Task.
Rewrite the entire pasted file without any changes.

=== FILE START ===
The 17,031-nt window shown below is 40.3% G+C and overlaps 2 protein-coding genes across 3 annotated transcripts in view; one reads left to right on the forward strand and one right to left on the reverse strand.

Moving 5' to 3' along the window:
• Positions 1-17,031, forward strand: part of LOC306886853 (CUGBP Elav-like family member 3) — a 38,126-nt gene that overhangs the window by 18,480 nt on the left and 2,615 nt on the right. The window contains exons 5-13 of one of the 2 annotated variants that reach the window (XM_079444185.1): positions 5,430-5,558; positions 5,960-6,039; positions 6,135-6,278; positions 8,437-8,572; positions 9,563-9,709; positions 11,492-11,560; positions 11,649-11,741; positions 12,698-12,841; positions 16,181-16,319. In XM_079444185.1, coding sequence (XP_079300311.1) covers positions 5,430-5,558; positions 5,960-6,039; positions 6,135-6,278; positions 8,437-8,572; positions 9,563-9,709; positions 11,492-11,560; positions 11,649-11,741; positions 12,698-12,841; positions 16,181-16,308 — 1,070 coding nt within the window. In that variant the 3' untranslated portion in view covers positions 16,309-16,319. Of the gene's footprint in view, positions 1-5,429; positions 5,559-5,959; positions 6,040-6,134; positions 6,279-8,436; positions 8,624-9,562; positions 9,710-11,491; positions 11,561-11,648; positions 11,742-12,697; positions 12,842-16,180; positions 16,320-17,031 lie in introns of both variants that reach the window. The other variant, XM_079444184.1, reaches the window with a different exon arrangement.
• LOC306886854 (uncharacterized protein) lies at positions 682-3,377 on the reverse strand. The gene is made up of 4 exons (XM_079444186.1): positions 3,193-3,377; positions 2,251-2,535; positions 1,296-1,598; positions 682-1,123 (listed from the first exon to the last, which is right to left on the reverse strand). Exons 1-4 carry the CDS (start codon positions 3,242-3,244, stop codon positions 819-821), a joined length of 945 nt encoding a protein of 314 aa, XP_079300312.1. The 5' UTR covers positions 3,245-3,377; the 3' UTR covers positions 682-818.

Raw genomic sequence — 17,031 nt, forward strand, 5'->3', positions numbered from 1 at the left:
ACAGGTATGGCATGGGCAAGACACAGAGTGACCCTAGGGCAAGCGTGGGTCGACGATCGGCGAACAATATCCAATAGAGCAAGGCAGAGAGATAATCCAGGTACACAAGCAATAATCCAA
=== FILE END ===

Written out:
The 17,031-nt window shown below is 40.3% G+C and overlaps 2 protein-coding genes across 3 annotated transcripts in view; one reads left to right on the forward strand and one right to left on the reverse strand.

Moving 5' to 3' along the window:
• Positions 1-17,031, forward strand: part of LOC306886853 (CUGBP Elav-like family member 3) — a 38,126-nt gene that overhangs the window by 18,480 nt on the left and 2,615 nt on the right. The window contains exons 5-13 of one of the 2 annotated variants that reach the window (XM_079444185.1): positions 5,430-5,558; positions 5,960-6,039; positions 6,135-6,278; positions 8,437-8,572; positions 9,563-9,709; positions 11,492-11,560; positions 11,649-11,741; positions 12,698-12,841; positions 16,181-16,319. In XM_079444185.1, coding sequence (XP_079300311.1) covers positions 5,430-5,558; positions 5,960-6,039; positions 6,135-6,278; positions 8,437-8,572; positions 9,563-9,709; positions 11,492-11,560; positions 11,649-11,741; positions 12,698-12,841; positions 16,181-16,308 — 1,070 coding nt within the window. In that variant the 3' untranslated portion in view covers positions 16,309-16,319. Of the gene's footprint in view, positions 1-5,429; positions 5,559-5,959; positions 6,040-6,134; positions 6,279-8,436; positions 8,624-9,562; positions 9,710-11,491; positions 11,561-11,648; positions 11,742-12,697; positions 12,842-16,180; positions 16,320-17,031 lie in introns of both variants that reach the window. The other variant, XM_079444184.1, reaches the window with a different exon arrangement.
• LOC306886854 (uncharacterized protein) lies at positions 682-3,377 on the reverse strand. The gene is made up of 4 exons (XM_079444186.1): positions 3,193-3,377; positions 2,251-2,535; positions 1,296-1,598; positions 682-1,123 (listed from the first exon to the last, which is right to left on the reverse strand). Exons 1-4 carry the CDS (start codon positions 3,242-3,244, stop codon positions 819-821), a joined length of 945 nt encoding a protein of 314 aa, XP_079300312.1. The 5' UTR covers positions 3,245-3,377; the 3' UTR covers positions 682-818.

Raw genomic sequence — 17,031 nt, forward strand, 5'->3', positions numbered from 1 at the left:
ACAGGTATGGCATGGGCAAGACACAGAGTGACCCTAGGGCAAGCGTGGGTCGACGATCGGCGAACAATATCCAATAGAGCAAGGCAGAGAGATAATCCAGGTACACAAGCAATAATCCAA